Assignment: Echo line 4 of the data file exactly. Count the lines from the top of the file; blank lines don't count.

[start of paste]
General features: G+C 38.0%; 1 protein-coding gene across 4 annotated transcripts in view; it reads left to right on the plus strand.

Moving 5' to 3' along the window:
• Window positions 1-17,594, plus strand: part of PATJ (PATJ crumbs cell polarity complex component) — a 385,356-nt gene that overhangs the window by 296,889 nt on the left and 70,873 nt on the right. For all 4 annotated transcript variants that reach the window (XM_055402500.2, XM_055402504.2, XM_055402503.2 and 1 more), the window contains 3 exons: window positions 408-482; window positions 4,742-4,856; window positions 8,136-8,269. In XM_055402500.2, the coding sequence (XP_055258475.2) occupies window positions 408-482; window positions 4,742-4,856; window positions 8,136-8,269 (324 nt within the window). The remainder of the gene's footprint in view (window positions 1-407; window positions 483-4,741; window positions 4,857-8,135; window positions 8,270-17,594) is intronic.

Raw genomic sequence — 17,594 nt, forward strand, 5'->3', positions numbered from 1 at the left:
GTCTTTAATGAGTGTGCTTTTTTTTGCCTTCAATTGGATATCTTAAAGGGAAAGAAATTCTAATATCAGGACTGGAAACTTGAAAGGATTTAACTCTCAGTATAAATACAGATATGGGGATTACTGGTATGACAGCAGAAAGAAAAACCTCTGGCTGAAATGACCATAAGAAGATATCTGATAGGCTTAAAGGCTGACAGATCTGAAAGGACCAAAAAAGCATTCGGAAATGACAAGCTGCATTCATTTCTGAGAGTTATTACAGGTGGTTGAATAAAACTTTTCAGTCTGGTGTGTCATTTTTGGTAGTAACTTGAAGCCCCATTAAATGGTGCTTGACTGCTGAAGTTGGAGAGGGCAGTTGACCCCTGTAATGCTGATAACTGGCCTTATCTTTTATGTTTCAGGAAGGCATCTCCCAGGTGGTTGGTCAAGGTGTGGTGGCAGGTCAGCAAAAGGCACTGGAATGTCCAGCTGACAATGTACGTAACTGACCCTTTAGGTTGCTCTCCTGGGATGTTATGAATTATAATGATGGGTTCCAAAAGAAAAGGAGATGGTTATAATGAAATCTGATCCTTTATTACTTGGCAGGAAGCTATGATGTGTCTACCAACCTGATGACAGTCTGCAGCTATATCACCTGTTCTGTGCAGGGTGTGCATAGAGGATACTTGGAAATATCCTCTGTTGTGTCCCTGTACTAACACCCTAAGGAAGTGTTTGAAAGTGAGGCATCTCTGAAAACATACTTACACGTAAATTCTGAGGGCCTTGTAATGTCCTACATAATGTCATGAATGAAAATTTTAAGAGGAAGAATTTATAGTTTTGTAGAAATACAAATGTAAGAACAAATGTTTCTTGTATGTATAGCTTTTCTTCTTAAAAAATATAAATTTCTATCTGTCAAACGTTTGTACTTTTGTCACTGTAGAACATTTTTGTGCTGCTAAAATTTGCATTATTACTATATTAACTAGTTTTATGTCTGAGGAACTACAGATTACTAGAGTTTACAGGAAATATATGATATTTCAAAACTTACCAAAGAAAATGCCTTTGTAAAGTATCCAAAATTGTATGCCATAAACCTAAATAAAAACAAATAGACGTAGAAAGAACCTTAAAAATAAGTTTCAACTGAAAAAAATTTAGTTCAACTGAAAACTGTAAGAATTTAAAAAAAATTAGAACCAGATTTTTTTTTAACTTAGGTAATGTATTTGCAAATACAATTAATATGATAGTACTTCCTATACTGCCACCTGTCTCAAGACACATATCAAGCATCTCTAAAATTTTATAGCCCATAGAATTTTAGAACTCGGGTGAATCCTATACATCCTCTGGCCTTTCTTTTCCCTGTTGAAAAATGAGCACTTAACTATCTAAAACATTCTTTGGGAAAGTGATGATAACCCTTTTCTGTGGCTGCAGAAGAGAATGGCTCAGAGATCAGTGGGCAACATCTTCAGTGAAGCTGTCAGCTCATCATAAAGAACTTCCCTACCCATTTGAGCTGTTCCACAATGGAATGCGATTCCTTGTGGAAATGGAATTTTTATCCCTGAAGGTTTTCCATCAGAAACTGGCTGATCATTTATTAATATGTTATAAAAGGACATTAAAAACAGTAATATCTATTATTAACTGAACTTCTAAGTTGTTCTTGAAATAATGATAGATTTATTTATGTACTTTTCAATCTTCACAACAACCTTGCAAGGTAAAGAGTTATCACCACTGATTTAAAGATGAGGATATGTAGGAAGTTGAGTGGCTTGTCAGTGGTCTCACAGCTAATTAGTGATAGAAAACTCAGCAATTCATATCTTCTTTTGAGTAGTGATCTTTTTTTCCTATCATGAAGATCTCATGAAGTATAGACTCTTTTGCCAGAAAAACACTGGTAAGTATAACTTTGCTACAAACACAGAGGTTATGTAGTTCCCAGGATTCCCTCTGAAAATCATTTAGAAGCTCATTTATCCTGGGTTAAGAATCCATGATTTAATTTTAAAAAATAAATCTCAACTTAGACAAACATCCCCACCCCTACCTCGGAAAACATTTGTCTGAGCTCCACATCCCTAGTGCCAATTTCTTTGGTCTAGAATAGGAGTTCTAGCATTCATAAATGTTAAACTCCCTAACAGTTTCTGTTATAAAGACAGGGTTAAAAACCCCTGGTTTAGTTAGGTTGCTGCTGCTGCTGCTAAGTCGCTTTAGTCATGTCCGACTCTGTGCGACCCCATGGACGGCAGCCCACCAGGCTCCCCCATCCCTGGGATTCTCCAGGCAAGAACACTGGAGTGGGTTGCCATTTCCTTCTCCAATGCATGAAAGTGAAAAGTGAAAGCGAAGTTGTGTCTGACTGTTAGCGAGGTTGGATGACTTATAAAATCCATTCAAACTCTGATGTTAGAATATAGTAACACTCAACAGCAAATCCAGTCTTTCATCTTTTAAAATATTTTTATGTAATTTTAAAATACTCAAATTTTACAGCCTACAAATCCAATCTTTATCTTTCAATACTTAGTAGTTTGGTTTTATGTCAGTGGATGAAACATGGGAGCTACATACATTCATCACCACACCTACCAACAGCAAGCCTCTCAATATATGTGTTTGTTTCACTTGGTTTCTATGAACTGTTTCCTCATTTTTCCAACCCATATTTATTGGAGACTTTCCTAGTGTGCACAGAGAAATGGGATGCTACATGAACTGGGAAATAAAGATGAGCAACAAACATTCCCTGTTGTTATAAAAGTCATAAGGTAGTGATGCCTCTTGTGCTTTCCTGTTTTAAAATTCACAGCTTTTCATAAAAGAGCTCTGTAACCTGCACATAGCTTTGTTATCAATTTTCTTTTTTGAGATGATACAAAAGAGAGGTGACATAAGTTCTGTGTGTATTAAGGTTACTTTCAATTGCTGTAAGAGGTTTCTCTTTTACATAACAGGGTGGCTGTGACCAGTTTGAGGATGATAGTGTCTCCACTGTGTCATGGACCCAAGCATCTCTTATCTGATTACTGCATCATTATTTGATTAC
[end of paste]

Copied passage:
Raw genomic sequence — 17,594 nt, forward strand, 5'->3', positions numbered from 1 at the left: